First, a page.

Speed Dating and Poly Organizing

This writeup started as a report on a poly speed dating event I have been helping to organize, and turned into a meditation on holding innovative poly events. If you want to skip the somewhat lengthy event report, head down to the Speed Dating and Poly Organizing section.

To date, we have held two poly speed dating events in Berkeley. They have been raucous and fun, a whirlwind carnival of romance and rejection. Our first event attracted fifty people to a pizzeria in Berkeley. The second event was attended by ninety people, and we completely stuffed the pizzeria, including their banquet room. We are looking for a larger venue for the third round, which has not been scheduled. If you want to participate in a future round, go to the poly speed dating website and email us using the link at the bottom to be put on our mailing list.

You can see my girlfriend Debby’s chronicle of her speed dating experience at the second event here, or Luke’s report of the first event here.

The Setup

As it turns out, running poly speed dating takes more than one or even two people. Luke had the idea and continues to be the ringleader and main programmer, and he puts in the most effort. I helped him with the programming and I yell at people during the event to get them to do things. My partner Jen and her boyfriend have been logistical support, registering people, doing the data entry, setting up and taking down, and so on. A friend of ours provided website space. None of us has any prior experience holding speed dating events.

The basic premise of speed dating is that many people can gauge their level of attraction to someone within the first couple minutes of meeting them. For these folks, chemistry tend to either strike quickly, or not at all.

Mainstream speed dating pairs men and women up for quick “dates” that last from two to five minutes. Two people sit down at a table, chat for a couple minutes, and then get up and move on to the next date. Between dates, each person writes down whether or not they are interested in pursuing things further with the other person. If both people mark down that they are interested, the speed dating agency puts them in contact either later that evening or after the event. The organization is easy: you just have one gender stay seated after each date, and the other group gets up and moves to the next table.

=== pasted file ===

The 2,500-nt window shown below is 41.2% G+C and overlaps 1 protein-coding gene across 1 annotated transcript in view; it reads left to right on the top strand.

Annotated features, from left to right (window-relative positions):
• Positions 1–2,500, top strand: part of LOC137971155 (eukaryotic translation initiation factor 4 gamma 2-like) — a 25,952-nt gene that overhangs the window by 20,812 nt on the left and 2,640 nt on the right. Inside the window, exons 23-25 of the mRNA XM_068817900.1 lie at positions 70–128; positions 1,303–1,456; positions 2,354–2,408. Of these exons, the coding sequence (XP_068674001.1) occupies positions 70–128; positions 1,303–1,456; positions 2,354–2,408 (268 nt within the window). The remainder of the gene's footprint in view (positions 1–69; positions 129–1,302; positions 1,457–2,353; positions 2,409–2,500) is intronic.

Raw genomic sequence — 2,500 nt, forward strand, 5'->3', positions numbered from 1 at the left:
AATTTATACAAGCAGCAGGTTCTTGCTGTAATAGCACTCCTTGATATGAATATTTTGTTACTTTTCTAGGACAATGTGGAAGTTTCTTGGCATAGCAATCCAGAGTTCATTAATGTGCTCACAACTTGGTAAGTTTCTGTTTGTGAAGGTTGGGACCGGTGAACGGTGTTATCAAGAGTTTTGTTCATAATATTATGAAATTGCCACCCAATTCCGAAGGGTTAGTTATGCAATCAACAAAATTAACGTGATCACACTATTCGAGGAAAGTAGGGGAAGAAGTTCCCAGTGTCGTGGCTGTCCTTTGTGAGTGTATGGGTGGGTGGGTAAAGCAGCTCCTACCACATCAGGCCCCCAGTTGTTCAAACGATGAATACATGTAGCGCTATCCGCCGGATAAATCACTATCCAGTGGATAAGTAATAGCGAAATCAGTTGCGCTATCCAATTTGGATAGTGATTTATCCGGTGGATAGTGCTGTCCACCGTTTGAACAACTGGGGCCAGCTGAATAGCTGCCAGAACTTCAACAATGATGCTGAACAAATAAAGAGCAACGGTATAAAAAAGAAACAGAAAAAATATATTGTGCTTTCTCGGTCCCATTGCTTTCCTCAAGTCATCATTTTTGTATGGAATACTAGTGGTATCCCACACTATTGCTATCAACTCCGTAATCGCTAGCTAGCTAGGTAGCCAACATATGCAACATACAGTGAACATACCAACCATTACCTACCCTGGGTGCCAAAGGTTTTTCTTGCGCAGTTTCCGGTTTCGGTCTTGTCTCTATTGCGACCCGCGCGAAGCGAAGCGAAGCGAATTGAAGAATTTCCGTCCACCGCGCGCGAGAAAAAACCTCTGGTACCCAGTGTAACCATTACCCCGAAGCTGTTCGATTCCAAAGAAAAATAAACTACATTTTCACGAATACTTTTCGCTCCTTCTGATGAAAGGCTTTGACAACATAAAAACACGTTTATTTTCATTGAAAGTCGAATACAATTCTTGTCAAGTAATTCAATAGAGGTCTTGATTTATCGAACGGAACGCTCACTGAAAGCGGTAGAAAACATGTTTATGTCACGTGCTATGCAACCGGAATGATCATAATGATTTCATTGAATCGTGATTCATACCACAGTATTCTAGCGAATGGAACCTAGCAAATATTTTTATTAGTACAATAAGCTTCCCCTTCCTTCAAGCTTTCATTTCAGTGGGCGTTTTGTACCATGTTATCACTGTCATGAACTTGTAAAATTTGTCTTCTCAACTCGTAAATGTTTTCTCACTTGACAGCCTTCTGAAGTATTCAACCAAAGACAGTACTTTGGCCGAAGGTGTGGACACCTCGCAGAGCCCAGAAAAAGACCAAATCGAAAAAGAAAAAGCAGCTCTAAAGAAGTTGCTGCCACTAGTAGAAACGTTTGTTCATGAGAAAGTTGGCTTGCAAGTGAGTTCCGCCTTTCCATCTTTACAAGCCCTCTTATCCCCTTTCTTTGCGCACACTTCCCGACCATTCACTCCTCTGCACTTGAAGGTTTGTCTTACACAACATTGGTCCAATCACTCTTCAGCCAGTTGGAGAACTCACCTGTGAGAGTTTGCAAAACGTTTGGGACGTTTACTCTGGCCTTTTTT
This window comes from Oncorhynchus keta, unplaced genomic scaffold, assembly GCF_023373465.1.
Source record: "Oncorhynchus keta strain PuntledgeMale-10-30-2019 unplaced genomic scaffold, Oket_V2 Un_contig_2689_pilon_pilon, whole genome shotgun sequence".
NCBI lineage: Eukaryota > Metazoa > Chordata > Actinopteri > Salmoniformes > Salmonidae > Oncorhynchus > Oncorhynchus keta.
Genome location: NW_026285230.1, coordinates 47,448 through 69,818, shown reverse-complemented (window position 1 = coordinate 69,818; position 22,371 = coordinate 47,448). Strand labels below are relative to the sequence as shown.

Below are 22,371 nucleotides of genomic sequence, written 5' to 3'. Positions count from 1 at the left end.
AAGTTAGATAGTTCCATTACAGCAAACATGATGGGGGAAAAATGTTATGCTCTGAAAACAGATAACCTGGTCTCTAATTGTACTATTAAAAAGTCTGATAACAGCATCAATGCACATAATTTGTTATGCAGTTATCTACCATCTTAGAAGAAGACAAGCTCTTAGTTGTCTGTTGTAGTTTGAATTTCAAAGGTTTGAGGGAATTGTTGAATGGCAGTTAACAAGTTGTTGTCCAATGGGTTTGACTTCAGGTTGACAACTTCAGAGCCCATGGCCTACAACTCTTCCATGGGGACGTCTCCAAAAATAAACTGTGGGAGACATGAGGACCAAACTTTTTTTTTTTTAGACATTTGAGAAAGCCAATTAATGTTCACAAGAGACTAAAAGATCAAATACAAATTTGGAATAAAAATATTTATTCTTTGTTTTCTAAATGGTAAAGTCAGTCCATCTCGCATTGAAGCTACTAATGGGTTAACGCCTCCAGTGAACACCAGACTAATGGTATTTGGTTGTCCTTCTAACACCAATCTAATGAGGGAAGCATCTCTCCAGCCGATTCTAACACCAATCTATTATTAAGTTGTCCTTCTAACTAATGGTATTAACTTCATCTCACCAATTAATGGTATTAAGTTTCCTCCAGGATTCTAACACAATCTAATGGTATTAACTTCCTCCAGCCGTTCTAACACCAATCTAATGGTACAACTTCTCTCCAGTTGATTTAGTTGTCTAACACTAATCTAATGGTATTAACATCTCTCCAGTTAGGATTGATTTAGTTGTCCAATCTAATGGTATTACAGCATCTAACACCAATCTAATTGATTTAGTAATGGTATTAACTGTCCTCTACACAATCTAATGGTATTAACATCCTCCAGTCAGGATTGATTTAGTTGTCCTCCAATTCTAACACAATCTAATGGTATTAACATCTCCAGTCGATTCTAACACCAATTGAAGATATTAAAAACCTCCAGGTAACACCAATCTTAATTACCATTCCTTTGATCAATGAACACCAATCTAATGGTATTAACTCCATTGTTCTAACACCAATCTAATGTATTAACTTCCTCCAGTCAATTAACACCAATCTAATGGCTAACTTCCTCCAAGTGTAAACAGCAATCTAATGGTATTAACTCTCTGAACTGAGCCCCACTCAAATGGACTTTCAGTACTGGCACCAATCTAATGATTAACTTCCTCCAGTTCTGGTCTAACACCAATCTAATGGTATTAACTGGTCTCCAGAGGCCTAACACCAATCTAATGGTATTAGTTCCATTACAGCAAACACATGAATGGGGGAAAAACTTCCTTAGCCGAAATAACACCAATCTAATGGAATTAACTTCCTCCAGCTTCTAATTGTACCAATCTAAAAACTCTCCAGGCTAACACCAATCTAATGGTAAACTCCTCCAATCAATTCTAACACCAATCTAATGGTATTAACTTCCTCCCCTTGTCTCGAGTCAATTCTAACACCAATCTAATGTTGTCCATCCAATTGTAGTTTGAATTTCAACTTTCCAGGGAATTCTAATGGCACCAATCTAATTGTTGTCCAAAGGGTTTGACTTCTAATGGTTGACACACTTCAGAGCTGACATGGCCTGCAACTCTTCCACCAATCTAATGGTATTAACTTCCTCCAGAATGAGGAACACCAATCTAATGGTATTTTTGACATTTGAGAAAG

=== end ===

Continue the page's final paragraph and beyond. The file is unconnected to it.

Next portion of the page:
For poly speed dating, we had to expand on this concept. First off, the organized polyamory community in our area has a lot of queer folks. Bisexuals make up a decent percentage of event attendance (20-50%, depending on event), and they are joined by a smattering of transgender, lesbian, and gay folks. Holding a speed dating event where men only talked to women would be way too limiting for this crowd. Which meant we needed to get people’s gender and attractions, and match them based on those.

But of course, this makes the problem of setting up dates very difficult. Instead of just rotating the men or women, we needed to create a schedule where people generally met with the gender(s) they were interested in. This is a very hard problem to solve, and cannot be done by just sitting down with a pencil and paper. Luke wrote a computer program to do it, using a search algorithm to find solutions that generally gave people as many dates as possible.

Since we already had a computer matching program in the works, we could also put in criteria other than gender attraction. We included age, since many people have determined that they date best in certain age ranges, or that they tend to be attracted to people in certain age ranges. (Though as it turns out, people’s dating age preferences turned out to be surprising – more on this below.)

And because this was poly speed dating, we also gave people the ability to date as a couple or group (say, as a triad). In other words, they would go around together, having dates with other singles or groups where they were both (or all) present. So, we needed to ask people if they were interested in singles versus couples/groups.

The computer program would do a first pass where it checked each particular dating unit (single, couple, group) versus every other dating unit to see if they were compatible. Then, it would run the search algorithm and generate a schedule, assigning each date to a particular location.

The good news is that running this program took only a couple minutes, including printing time. So we could do just-in-time scheduling, running the program after everyone was registered but before we started the speed dates.

We aimed for ten dating rounds, but as it turned out, we needed to put some people on more dates (up to fourteen) in order to get others to have a minimal number (say, six). More on this below.

We charged a minimal fee ($12 pre-registration, $20 at the door). The money went towards buying pizza (including vegan pizza), soda, and beer for the attendees. Basically we were renting the venue for the attendance price, and getting food and drink as part of the deal. People munched and drank throughout the evening.

The Results

In terms of numbers, poly speed dating has been a rousing success. We had fifty people at the first poly speed dating event, and over ninety at the second. Polyamory events in the SF area typically attract ten to thirty people, though there is the occasional pool party or mini-conference with more. Given that we were holding something on a Monday evening at a random pizza place in Berkeley, our attendance numbers were surprisingly high.